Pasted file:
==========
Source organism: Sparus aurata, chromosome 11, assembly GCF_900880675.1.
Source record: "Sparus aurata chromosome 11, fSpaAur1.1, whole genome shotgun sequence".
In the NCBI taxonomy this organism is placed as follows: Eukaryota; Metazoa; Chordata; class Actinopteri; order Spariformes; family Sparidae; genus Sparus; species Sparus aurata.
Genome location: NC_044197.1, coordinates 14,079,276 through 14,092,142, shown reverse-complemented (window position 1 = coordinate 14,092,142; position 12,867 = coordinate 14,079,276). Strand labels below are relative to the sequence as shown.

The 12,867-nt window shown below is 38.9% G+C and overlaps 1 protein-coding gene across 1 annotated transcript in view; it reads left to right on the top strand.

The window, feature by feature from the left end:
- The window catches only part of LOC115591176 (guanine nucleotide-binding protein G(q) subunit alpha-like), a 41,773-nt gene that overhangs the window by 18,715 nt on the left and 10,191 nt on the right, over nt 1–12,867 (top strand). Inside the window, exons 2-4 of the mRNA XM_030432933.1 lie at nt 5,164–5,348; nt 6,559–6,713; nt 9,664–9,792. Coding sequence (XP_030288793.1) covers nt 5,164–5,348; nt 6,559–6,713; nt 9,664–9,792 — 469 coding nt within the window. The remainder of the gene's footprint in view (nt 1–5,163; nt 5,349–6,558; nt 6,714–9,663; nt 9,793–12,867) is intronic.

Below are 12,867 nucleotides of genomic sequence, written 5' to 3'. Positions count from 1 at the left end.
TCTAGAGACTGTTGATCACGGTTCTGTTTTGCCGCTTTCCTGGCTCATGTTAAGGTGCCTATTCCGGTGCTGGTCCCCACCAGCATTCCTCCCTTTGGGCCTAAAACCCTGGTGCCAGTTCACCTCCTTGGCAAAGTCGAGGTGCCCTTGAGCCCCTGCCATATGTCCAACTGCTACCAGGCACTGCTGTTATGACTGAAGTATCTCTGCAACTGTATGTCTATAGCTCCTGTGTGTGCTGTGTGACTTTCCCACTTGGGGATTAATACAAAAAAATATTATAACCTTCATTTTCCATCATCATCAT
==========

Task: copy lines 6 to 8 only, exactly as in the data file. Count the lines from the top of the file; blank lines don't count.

The window, feature by feature from the left end:
- The window catches only part of LOC115591176 (guanine nucleotide-binding protein G(q) subunit alpha-like), a 41,773-nt gene that overhangs the window by 18,715 nt on the left and 10,191 nt on the right, over nt 1–12,867 (top strand). Inside the window, exons 2-4 of the mRNA XM_030432933.1 lie at nt 5,164–5,348; nt 6,559–6,713; nt 9,664–9,792. Coding sequence (XP_030288793.1) covers nt 5,164–5,348; nt 6,559–6,713; nt 9,664–9,792 — 469 coding nt within the window. The remainder of the gene's footprint in view (nt 1–5,163; nt 5,349–6,558; nt 6,714–9,663; nt 9,793–12,867) is intronic.

Below are 12,867 nucleotides of genomic sequence, written 5' to 3'. Positions count from 1 at the left end.